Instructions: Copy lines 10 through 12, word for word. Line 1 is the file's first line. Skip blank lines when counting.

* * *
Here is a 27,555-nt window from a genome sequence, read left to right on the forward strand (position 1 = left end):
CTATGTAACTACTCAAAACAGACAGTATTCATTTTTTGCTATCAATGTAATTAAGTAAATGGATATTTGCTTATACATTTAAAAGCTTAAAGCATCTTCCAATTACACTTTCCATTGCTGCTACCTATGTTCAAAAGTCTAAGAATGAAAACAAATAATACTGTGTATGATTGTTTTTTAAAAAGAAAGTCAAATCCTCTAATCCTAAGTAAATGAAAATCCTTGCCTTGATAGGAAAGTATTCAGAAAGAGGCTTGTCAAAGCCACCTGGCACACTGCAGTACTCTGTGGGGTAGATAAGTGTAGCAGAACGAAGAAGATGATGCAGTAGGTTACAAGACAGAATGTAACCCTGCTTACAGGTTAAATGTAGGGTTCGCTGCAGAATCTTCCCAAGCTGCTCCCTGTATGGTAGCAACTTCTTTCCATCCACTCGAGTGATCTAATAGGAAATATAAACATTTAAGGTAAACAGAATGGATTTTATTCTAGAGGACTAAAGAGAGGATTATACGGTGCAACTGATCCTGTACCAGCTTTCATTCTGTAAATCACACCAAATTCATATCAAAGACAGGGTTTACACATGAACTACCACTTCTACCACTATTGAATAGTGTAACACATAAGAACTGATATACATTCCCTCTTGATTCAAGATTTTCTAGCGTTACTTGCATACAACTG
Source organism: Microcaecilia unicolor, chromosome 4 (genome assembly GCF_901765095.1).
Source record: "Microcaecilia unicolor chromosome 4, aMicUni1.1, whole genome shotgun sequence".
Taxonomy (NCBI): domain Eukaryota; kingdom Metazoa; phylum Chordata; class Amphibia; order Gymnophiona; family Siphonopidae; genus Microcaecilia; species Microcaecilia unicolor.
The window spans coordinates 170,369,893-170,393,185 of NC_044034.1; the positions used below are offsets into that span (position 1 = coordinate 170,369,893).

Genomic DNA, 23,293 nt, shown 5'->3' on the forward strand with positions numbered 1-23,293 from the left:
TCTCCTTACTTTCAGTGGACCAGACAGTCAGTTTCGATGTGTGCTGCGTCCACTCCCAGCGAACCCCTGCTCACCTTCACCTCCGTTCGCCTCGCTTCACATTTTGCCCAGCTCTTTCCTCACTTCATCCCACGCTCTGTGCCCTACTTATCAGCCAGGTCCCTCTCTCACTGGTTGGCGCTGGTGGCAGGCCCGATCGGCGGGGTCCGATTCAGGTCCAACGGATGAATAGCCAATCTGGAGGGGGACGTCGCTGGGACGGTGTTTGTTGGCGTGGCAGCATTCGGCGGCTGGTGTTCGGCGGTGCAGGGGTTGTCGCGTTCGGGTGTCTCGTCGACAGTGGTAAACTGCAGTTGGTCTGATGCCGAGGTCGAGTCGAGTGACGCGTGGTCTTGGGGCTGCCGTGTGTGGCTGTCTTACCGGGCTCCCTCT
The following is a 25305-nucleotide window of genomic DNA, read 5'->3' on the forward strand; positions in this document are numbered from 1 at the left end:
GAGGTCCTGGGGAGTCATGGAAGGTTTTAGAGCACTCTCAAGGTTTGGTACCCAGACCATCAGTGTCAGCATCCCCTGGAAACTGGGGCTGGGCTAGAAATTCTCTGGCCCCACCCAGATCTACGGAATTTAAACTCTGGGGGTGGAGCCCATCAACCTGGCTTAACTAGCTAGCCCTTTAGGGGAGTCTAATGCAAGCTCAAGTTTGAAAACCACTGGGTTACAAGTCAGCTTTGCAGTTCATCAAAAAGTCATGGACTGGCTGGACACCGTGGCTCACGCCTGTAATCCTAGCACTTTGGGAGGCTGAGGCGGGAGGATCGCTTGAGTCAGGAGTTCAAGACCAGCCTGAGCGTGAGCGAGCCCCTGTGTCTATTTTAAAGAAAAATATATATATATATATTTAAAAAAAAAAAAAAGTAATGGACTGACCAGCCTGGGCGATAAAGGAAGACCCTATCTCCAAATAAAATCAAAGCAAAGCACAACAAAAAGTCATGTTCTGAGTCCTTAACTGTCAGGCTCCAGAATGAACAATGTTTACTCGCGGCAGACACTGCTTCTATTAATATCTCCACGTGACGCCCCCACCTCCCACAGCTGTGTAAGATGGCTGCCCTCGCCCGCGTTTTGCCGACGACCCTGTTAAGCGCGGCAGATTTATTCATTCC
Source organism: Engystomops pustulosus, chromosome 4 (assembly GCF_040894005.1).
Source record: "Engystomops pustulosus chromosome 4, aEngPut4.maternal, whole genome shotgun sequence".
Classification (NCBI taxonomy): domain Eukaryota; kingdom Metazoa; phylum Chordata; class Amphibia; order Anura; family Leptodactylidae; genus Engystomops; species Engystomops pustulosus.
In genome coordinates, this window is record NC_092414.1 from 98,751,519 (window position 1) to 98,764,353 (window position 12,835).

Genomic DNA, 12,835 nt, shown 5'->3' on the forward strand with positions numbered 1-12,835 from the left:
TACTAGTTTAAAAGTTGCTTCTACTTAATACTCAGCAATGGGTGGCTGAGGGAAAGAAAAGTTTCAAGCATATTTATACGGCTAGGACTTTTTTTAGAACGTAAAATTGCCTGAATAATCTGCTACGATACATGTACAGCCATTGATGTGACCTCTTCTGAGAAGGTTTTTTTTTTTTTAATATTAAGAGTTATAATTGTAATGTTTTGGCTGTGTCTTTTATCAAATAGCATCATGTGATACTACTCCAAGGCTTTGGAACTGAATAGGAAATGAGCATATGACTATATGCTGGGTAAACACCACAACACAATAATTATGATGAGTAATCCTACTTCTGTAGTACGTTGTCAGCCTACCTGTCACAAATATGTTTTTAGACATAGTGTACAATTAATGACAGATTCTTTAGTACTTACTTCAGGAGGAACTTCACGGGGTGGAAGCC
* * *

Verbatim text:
GAGGTCCTGGGGAGTCATGGAAGGTTTTAGAGCACTCTCAAGGTTTGGTACCCAGACCATCAGTGTCAGCATCCCCTGGAAACTGGGGCTGGGCTAGAAATTCTCTGGCCCCACCCAGATCTACGGAATTTAAACTCTGGGGGTGGAGCCCATCAACCTGGCTTAACTAGCTAGCCCTTTAGGGGAGTCTAATGCAAGCTCAAGTTTGAAAACCACTGGGTTACAAGTCAGCTTTGCAGTTCATCAAAAAGTCATGGACTGGCTGGACACCGTGGCTCACGCCTGTAATCCTAGCACTTTGGGAGGCTGAGGCGGGAGGATCGCTTGAGTCAGGAGTTCAAGACCAGCCTGAGCGTGAGCGAGCCCCTGTGTCTATTTTAAAGAAAAATATATATATATATATTTAAAAAAAAAAAAAAGTAATGGACTGACCAGCCTGGGCGATAAAGGAAGACCCTATCTCCAAATAAAATCAAAGCAAAGCACAACAAAAAGTCATGTTCTGAGTCCTTAACTGTCAGGCTCCAGAATGAACAATGTTTACTCGCGGCAGACACTGCTTCTATTAATATCTCCACGTGACGCCCCCACCTCCCACAGCTGTGTAAGATGGCTGCCCTCGCCCGCGTTTTGCCGACGACCCTGTTAAGCGCGGCAGATTTATTCATTCC
Source organism: Engystomops pustulosus, chromosome 4 (assembly GCF_040894005.1).
Source record: "Engystomops pustulosus chromosome 4, aEngPut4.maternal, whole genome shotgun sequence".